This is roughly the sense in which I meant "competitive" (I think there are some edge-cases here, where for example I don't expect we will be able to fully cover the right tail of outcomes. Like, if Sam Bankman-Fried had decided to work with us instead of found FTX, we of course couldn't have paid him 10 billion dollars, or similar situations).

FWIW that wasn't my interpretation of it when I read the draft and might be worth spelling out. 
Can you clarify whether you're talking about "30% of X" i.e. 0.3*X, or "30% off X", i.e. 0.7*X?
One point that hasn't been discussed here is that in all communities there are a lot of people doing valuable work for it who aren't being compensated. The higher the salaries are, the less people who can either be hired or offered incentives via programs such as this one.
I have no interest in moving to the Bay area to develop software but if I could get paid $500 per post for a publicly-accessible article I get my name on I'd write once per week for a year on whatever Lightcone wants me to.
I think it's possible we'll have various programs where people are paid to write and research, though I'm not sure what they'd look like yet.
While this is true in abstract, AI_WAIFU links to a post that describes a situation where they are struggling to find people to give all their money to. Specifically it describes 1. Having tens of millions of dollar per “core community member” 2. Having funding grow faster than “core community membership.” If that’s an accurate description of EA as a whole and LW is finance-bound that indicates that LW needs to secure more funding. The funding is very clearly there.
It's a way to filter out people who don't believe in the mission but just want to join because of the money.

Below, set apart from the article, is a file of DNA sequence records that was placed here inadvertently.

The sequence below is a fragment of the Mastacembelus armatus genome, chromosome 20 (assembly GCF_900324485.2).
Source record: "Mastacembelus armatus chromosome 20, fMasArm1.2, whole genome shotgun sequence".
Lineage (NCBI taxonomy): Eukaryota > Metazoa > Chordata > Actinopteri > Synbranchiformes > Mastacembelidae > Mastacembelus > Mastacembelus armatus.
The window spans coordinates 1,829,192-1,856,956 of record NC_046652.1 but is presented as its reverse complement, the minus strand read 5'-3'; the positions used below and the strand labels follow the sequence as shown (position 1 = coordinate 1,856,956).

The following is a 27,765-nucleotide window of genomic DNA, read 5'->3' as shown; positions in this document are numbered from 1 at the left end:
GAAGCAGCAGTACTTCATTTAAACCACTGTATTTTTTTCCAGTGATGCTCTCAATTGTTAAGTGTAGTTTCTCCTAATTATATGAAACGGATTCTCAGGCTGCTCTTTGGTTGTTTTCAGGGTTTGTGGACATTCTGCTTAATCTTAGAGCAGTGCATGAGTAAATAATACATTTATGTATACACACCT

I share this impression. I also just... am confused about why anyone would consider a starting salary of $150k/year + healthcare insufficient. I guess maybe if you're buying a house? Or sending a kid to college? I mean, I live in the Bay and have never made anywhere close to $150k/year, and I am far from financially insecure. 

Programmer salaries are insane, and most people (e.g. me) are not programmers, and manage to survive. I just feel like, if your objection is, "Well I'm worth more than that on the free market," then just... go work somewhere else, if that's what you care about? Nobody needs a salary of $450k/year!!! 

Another EA/rationalist org I've worked at had a policy of "We don't want salary to be a major reason for people to want to work here, and we don't want it to be a reason for them to not want to work here." That makes a lot of sense to me, and I think it's probably what Lightcone is going for?

I don't know, like, I can sort of see where the other side is coming from. But it also still seems crazy to me.

I guess maybe if you're buying a house? Or sending a kid to college?

Without taking a side on the overall policy: buying a house and raising children are extremely normal things to do and want to do, and it would be bad if people had to choose between working for Lightcone and doing them, especially if Lightcone could pay them more without affecting other programs.  I feel like we in the bay have been frogboiled to the point of not noticing a bunch of sacrifices we make to be here.

I haven't done the math on what the listed salaries actually produce in terms of lifestyle, I'm not saying these particular salaries actually preclude what I consider reasonable, I'm only claiming that "it's only low if you want a house and children" is not a good argument that a salary is sufficient.

[Full disclosure: I occasionally contract for LW/LC and benefit from them being freer with worker compensation]

I think that having a blanket policy of “we aim to underpay you by 30% compared to what you would get on the open market” is making pay a reason to not work there. I don’t disagree that the salaries under discussion are massive, but I would never work for a place that openly brags about underpaying me by 30% as if that’s a moral high ground. I don’t live on the west coast and can’t speak to how far different salaries go, but the rhetoric and strategy being employed here is a major red flag to me.

At least to me, it sounds like a way to filter out people who believe in the mission but don't want to be intentionally underpaid.

Note that this is being paid, like, way more than nonprofits normally pay.

5Brendan Long2y